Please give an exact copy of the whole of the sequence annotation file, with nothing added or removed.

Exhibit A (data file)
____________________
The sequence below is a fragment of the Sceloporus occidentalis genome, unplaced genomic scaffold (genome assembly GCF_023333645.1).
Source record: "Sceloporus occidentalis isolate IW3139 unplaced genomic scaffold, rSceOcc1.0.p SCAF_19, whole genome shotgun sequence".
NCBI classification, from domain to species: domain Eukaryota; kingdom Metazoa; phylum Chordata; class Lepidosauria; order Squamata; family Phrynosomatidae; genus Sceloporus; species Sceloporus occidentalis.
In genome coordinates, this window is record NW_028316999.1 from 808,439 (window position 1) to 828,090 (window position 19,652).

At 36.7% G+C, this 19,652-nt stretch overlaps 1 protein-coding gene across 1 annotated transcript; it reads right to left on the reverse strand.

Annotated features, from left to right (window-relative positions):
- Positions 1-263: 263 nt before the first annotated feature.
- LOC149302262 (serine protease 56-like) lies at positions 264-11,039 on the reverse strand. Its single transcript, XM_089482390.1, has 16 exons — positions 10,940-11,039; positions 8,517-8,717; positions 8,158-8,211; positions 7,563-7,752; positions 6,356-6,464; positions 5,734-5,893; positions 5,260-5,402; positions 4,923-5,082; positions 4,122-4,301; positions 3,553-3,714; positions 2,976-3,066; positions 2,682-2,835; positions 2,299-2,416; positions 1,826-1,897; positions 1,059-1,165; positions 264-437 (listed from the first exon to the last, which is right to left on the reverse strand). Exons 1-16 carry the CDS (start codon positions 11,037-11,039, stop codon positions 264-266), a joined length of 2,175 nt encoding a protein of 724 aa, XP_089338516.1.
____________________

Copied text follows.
The sequence below is a fragment of the Sceloporus occidentalis genome, unplaced genomic scaffold (genome assembly GCF_023333645.1).
Source record: "Sceloporus occidentalis isolate IW3139 unplaced genomic scaffold, rSceOcc1.0.p SCAF_19, whole genome shotgun sequence".
NCBI classification, from domain to species: domain Eukaryota; kingdom Metazoa; phylum Chordata; class Lepidosauria; order Squamata; family Phrynosomatidae; genus Sceloporus; species Sceloporus occidentalis.
In genome coordinates, this window is record NW_028316999.1 from 808,439 (window position 1) to 828,090 (window position 19,652).

At 36.7% G+C, this 19,652-nt stretch overlaps 1 protein-coding gene across 1 annotated transcript; it reads right to left on the reverse strand.

Annotated features, from left to right (window-relative positions):
- Positions 1-263: 263 nt before the first annotated feature.
- LOC149302262 (serine protease 56-like) lies at positions 264-11,039 on the reverse strand. Its single transcript, XM_089482390.1, has 16 exons — positions 10,940-11,039; positions 8,517-8,717; positions 8,158-8,211; positions 7,563-7,752; positions 6,356-6,464; positions 5,734-5,893; positions 5,260-5,402; positions 4,923-5,082; positions 4,122-4,301; positions 3,553-3,714; positions 2,976-3,066; positions 2,682-2,835; positions 2,299-2,416; positions 1,826-1,897; positions 1,059-1,165; positions 264-437 (listed from the first exon to the last, which is right to left on the reverse strand). Exons 1-16 carry the CDS (start codon positions 11,037-11,039, stop codon positions 264-266), a joined length of 2,175 nt encoding a protein of 724 aa, XP_089338516.1.